What We're Following See More »
INCLUDES WAIVER FOR MATTIS
Congress Releases Stopgap Funding Bill
1 hours ago
THE DETAILS

"Congressional negotiators released a stopgap spending bill Tuesday night to avert a partial government shutdown at midnight Friday and to fund federal agencies and programs through April 28." The 70-page continuing resolution includes $170 million to aid Flint, Michigan's water supply, and a waiver that would allow Ret. Gen. James Mattis to assume the role of secretary of Defense.

Source:
INTERSTATE COMPACT GAINING TRACTION
Democrats Explore Electoral College Changes
1 hours ago
WHY WE CARE

"A number of Capitol Hill Democrats have revived proposals to reform or abolish the Electoral College," chief among Michigan's John Conyers, who "held a panel on Capitol Hill Tuesday to discuss options for eliminating the Electoral College and replacing it with a system where a national popular vote elects the president. ... The plan with the most support to reform the election college at the panel was the National Popular Vote Interstate Compact, a proposal first developed in 2001 that would give the national popular vote winner the majority of electoral college votes through an agreement between the states."

Source:
EFFORT LIKELY TO DIE IN COMMITTEE
Jordan Can’t Force a Floor Vote on Impeaching Koskinen
15 hours ago
THE LATEST
House Freedom Caucus Chairman Jim Jordan attempted to force a floor vote on impeaching IRS Commissioner John Koskinen, but "the House voted overwhelmingly to refer it to the Judiciary Committee. ... The committee will not be required to take up the resolution." Earlier, House Minority Leader Nancy Pelosi "made a motion to table the resolution, which the House voted against by a 180-235 margin, mostly along party lines."
Source:
AFTER THE VOTE FOR SPEAKER
Ryan: No Committee Assignments Until New Year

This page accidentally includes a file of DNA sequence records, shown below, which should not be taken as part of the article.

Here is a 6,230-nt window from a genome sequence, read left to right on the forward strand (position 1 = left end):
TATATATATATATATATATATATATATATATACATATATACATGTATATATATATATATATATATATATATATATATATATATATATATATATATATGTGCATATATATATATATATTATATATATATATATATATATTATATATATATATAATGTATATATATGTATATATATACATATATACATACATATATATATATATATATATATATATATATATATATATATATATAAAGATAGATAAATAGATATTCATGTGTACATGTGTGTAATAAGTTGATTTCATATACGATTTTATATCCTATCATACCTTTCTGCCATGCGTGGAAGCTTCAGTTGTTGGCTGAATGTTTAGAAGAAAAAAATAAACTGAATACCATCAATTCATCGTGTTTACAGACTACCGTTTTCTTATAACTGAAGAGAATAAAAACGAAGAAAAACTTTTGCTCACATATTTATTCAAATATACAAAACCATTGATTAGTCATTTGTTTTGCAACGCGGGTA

20 hours ago
THE DETAILS

House Speaker Paul Ryan has decreed that House members "won’t receive their committee assignments until January — after they cast a public vote on the House floor for speaker. "The move has sparked behind-the-scenes grumbling from a handful of Ryan critics, who say the delay allows him and the Speaker-aligned Steering Committee to dole out committee assignments based on political loyalty rather than merit or expertise." The roll call to elect the speaker is set for Jan. 3, the first vote of the new Congress.

Source:
EXPECTED TO FUND THE GOVERNMENT THROUGH SPRING
Funding Bill To Be Released Tuesday
1 days ago
THE LATEST

House Majority Leader Kevin McCarthy told reporters on Monday that the government funding bill will be released on Tuesday. The bill is the last piece of legislation Congress needs to pass before leaving for the year and is expected to fund the government through the spring. The exact time date the bill would fund the government through is unclear, though it is expected to be in April or May.

Source:
×
×

Welcome to National Journal!

You are currently accessing National Journal from IP access. Please login to access this feature. If you have any questions, please contact your Dedicated Advisor.

Login